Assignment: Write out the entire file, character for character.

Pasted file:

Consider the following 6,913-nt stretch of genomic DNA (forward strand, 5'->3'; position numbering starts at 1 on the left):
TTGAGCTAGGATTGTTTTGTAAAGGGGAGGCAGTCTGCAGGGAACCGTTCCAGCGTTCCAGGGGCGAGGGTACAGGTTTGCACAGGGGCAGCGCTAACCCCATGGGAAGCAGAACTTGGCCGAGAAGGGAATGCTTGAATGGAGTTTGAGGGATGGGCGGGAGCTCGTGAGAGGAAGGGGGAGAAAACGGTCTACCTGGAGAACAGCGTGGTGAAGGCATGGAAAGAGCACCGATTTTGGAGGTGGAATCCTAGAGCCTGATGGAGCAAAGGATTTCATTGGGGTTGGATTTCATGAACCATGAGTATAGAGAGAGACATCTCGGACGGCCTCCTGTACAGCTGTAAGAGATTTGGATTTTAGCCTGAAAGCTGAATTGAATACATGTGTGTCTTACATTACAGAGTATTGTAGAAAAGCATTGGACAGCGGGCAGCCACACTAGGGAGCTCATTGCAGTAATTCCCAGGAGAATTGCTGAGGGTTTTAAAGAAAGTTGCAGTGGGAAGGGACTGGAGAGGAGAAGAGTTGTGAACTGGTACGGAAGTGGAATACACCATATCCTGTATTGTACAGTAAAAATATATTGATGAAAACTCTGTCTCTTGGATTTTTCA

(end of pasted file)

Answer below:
Consider the following 6,913-nt stretch of genomic DNA (forward strand, 5'->3'; position numbering starts at 1 on the left):
TTGAGCTAGGATTGTTTTGTAAAGGGGAGGCAGTCTGCAGGGAACCGTTCCAGCGTTCCAGGGGCGAGGGTACAGGTTTGCACAGGGGCAGCGCTAACCCCATGGGAAGCAGAACTTGGCCGAGAAGGGAATGCTTGAATGGAGTTTGAGGGATGGGCGGGAGCTCGTGAGAGGAAGGGGGAGAAAACGGTCTACCTGGAGAACAGCGTGGTGAAGGCATGGAAAGAGCACCGATTTTGGAGGTGGAATCCTAGAGCCTGATGGAGCAAAGGATTTCATTGGGGTTGGATTTCATGAACCATGAGTATAGAGAGAGACATCTCGGACGGCCTCCTGTACAGCTGTAAGAGATTTGGATTTTAGCCTGAAAGCTGAATTGAATACATGTGTGTCTTACATTACAGAGTATTGTAGAAAAGCATTGGACAGCGGGCAGCCACACTAGGGAGCTCATTGCAGTAATTCCCAGGAGAATTGCTGAGGGTTTTAAAGAAAGTTGCAGTGGGAAGGGACTGGAGAGGAGAAGAGTTGTGAACTGGTACGGAAGTGGAATACACCATATCCTGTATTGTACAGTAAAAATATATTGATGAAAACTCTGTCTCTTGGATTTTTCA